TweakTown NewsRefine News by Category:
A tweet from a developer evangelist at Mozilla named Christian Heilmann sparked some debate recently. In the photo, Heilmann is holding a TV dongle that looks like a small flash drive similar to the Chromecast device from Google.
Along with the image, Heilmann wrote "A fully open TV casting prototype device running #FirefoxOS. Open boot loader and all." Since Heilmann works for Mozilla, many assumed that Mozilla was working on their own TV dongle. Mozilla has now stepped up and said it has nothing to do with this project, but admits that a partner might.
Chicago plans to put an array of sensors onto some of the light poles around the city in an effort to understand more about pollution, traffic, and the number of people on the streets. The sensor suites will go up on some light poles along Michigan Avenue this summer and are hidden behind what appear to be sculptures made of metal.
Behind those curved sheets of metal hide sensors for measuring light intensity, air quality, sound, heat, precipitation, and wind. Sensors can also count people using cell phone traffic. Officials overseeing the project are fast to point out that the sensors are only able to count cellular signals, not listen in on texts or conversations.
A new rumor was making the rounds late last week that has to do with Google Nest Labs and the purchase of Dropcam. Dropcam is a company that sold Wi-Fi enabled streaming cameras that could be used for surveillance. Both Google and Dropcam acknowledged that the purchase had been made on Friday.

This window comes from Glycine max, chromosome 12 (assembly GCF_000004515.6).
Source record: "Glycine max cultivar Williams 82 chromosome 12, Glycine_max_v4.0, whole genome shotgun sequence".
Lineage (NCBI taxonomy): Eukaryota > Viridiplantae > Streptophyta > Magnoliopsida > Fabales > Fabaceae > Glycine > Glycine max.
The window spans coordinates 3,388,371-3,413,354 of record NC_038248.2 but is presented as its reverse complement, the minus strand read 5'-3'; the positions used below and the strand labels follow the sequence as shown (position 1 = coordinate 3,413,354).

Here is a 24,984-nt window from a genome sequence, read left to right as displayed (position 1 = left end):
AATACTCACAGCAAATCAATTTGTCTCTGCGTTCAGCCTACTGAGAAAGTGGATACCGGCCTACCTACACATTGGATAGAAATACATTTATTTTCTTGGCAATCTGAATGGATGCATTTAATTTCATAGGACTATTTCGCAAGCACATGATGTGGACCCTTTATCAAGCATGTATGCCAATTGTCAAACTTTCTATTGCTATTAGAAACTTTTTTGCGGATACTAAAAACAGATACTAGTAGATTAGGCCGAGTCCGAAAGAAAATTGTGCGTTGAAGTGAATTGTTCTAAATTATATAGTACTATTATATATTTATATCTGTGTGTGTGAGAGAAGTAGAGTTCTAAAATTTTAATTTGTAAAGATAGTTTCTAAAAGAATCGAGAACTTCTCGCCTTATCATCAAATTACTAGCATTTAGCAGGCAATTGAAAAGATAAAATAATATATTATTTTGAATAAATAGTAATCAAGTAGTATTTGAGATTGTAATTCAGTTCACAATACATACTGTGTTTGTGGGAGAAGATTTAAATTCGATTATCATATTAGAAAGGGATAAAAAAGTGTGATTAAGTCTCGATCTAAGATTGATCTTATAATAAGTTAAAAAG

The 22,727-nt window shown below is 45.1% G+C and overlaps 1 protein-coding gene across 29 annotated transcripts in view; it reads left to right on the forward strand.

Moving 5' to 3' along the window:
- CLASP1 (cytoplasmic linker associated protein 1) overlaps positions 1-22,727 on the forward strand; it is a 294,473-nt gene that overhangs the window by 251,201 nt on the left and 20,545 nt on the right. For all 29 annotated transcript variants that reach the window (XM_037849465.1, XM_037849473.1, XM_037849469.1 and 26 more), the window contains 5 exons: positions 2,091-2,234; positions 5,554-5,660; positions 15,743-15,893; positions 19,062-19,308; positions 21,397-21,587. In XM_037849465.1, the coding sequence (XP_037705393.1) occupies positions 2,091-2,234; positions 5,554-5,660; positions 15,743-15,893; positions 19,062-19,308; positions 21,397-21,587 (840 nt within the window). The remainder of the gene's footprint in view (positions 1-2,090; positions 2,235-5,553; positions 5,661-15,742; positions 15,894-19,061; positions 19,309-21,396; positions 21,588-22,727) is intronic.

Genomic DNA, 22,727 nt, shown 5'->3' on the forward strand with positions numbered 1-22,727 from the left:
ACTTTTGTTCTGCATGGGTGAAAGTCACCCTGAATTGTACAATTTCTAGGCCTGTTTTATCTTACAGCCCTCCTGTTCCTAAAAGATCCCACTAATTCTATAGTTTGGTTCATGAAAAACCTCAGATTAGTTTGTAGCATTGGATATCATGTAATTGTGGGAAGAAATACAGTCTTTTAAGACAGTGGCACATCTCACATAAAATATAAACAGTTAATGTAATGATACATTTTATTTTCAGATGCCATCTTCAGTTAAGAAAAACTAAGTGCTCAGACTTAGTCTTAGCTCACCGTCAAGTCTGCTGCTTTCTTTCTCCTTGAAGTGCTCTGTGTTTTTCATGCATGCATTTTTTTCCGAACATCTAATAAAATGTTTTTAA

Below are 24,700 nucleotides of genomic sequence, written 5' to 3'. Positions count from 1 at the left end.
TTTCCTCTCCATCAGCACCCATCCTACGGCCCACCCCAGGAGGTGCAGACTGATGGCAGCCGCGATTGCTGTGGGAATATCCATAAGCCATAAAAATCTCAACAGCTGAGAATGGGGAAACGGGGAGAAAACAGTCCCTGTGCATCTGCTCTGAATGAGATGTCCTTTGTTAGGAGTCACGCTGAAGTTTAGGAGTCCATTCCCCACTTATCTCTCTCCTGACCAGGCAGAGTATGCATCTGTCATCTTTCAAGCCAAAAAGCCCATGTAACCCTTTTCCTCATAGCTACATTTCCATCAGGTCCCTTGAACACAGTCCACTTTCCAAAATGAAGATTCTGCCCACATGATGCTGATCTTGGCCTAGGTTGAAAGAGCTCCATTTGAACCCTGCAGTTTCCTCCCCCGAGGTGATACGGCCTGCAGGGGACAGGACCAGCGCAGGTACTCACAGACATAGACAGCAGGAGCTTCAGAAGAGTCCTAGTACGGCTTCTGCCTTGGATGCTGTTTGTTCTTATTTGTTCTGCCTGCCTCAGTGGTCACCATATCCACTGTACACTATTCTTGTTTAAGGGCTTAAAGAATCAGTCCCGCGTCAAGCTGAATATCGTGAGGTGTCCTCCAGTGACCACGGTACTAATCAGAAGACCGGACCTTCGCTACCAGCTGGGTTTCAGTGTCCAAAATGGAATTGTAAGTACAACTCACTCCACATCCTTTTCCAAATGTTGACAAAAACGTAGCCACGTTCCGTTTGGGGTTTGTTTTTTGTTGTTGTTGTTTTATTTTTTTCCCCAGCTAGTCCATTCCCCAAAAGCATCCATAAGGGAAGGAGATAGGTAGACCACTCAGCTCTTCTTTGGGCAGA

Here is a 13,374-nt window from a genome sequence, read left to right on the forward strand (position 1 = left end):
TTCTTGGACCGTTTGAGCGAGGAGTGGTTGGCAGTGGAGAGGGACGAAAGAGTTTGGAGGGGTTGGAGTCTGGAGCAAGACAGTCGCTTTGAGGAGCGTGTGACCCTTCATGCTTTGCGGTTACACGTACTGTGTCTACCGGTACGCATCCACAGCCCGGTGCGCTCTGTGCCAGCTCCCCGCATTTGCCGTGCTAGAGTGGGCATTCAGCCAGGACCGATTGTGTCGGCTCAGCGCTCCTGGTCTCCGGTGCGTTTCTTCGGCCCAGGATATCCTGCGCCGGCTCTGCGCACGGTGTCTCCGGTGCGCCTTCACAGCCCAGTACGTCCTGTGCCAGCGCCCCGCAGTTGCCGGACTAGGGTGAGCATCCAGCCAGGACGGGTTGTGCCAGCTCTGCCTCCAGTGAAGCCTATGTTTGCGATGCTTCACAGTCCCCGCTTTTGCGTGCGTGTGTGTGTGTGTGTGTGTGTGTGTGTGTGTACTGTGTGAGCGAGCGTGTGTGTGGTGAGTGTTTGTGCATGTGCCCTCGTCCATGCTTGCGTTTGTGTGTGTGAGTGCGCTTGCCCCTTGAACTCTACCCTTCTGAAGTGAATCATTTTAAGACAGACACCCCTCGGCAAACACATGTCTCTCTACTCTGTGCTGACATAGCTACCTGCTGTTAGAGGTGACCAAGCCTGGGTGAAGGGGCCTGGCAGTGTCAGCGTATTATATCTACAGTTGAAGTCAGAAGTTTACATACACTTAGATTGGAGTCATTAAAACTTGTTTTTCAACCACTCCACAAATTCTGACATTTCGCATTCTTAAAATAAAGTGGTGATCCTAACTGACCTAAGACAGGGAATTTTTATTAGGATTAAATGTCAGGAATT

Rumors circulating around the web suggest that Google paid $555 million to purchase Dropcam. If the $555 million rumor is true, it means that combined with the purchase of Skybox for $500 million, Google has spent over a billion dollars in recent weeks on acquisitions.
Riot Games, the developer behind League of Legends, seems to be quite flexible when it comes to employees. The company has announced a new initiative called Queue Dodge, which allows its US employees 10% of their yearly salary if they leave the company within the first 60 days of joining.
The company has stated: "Basically, we're offering new hires cash to quit". The company has added that it's not forcing out or daring employees to quit, but the Queue Dodge is aimed at helping out new employees get back on their feet much quicker with an injection of money, if they join the company to find out it wasn't the best fit for them.
On top of this, Riot hopes it will increase the company's culture. Riot stated in a news post revealing Queue Dodge: "We operate on a foundation of shared mission, values, passion, trust, and mutual respect. If someone gags on the unique flavor of our culture, they'd be doing themselves and the company a disservice to hang on just for the paycheck".
Google is always out to buy companies that have tech it wants. Sometimes it also wanted the people behind the company it is buying to add them to its own pool of talent. Google recently purchased a startup called Alpental Technologies and not much is known about the startup at this time.
What we do know is that Alpental is led by some former researchers from Clearwire, Pete Gelbman and Mike Hart. Both of these people worked on wireless technologies for Clearwire.
After AT&T was unable to get the regulatory approval needed to purchase T-Mobile a few years back and loosing big money in the process, the odds of Sprint being able to seal the deal seem slight. That isn't stopping T-Mobile and Sprint from moving forward with their plans to merge.